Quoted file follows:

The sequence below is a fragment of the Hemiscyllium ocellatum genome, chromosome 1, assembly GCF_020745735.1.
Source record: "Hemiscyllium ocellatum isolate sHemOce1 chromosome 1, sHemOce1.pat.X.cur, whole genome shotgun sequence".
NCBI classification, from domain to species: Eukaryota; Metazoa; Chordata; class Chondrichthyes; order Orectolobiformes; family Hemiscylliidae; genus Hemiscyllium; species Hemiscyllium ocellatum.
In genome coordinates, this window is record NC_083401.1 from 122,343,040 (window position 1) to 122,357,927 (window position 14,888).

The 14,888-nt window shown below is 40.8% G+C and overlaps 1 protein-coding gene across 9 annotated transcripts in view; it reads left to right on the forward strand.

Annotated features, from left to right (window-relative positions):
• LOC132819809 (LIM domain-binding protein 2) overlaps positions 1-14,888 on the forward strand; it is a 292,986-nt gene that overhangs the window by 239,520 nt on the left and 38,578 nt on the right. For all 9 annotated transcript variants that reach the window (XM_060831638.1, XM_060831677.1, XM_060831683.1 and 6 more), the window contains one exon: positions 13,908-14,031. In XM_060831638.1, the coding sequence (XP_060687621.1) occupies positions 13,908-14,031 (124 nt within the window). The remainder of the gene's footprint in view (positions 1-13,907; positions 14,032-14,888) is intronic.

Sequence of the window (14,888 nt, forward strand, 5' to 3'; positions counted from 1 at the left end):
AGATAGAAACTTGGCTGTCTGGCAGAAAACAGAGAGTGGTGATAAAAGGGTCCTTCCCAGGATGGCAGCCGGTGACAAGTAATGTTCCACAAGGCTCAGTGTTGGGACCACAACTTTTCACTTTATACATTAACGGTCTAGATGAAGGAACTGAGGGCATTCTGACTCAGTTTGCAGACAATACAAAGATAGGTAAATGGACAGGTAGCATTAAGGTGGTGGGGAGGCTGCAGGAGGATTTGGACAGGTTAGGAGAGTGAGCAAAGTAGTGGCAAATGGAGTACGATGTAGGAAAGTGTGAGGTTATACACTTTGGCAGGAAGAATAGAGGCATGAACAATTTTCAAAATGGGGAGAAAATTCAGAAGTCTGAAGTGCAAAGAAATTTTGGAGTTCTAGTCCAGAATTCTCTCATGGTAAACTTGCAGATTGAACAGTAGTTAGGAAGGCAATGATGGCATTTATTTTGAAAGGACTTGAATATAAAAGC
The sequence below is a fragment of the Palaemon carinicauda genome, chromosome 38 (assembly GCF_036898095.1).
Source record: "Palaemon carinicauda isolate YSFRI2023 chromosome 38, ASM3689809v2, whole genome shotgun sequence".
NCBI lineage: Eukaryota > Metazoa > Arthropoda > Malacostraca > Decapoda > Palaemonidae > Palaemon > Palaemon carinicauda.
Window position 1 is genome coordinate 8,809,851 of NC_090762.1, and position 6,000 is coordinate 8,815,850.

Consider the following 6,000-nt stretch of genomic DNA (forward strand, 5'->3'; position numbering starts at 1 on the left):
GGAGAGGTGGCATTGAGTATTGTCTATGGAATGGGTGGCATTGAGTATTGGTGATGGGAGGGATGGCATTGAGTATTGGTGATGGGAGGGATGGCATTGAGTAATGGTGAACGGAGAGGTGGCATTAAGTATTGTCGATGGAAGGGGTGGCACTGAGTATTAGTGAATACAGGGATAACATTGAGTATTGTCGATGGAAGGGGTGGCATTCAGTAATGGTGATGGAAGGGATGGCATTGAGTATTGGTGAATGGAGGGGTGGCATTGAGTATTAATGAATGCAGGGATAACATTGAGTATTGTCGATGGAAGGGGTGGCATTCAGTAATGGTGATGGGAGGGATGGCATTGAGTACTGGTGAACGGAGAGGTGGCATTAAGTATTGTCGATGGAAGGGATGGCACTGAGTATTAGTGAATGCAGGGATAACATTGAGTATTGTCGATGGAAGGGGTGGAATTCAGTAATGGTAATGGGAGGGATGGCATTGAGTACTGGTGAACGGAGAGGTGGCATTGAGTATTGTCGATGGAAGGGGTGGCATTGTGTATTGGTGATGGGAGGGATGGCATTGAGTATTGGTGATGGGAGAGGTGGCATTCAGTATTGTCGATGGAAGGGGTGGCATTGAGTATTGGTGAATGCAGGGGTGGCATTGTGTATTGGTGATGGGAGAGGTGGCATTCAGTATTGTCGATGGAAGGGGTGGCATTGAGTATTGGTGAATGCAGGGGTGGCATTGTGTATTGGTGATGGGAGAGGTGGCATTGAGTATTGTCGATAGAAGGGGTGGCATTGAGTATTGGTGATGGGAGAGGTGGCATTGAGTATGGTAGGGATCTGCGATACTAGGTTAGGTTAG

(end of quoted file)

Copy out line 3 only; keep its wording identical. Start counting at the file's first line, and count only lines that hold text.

NCBI classification, from domain to species: Eukaryota; Metazoa; Chordata; class Chondrichthyes; order Orectolobiformes; family Hemiscylliidae; genus Hemiscyllium; species Hemiscyllium ocellatum.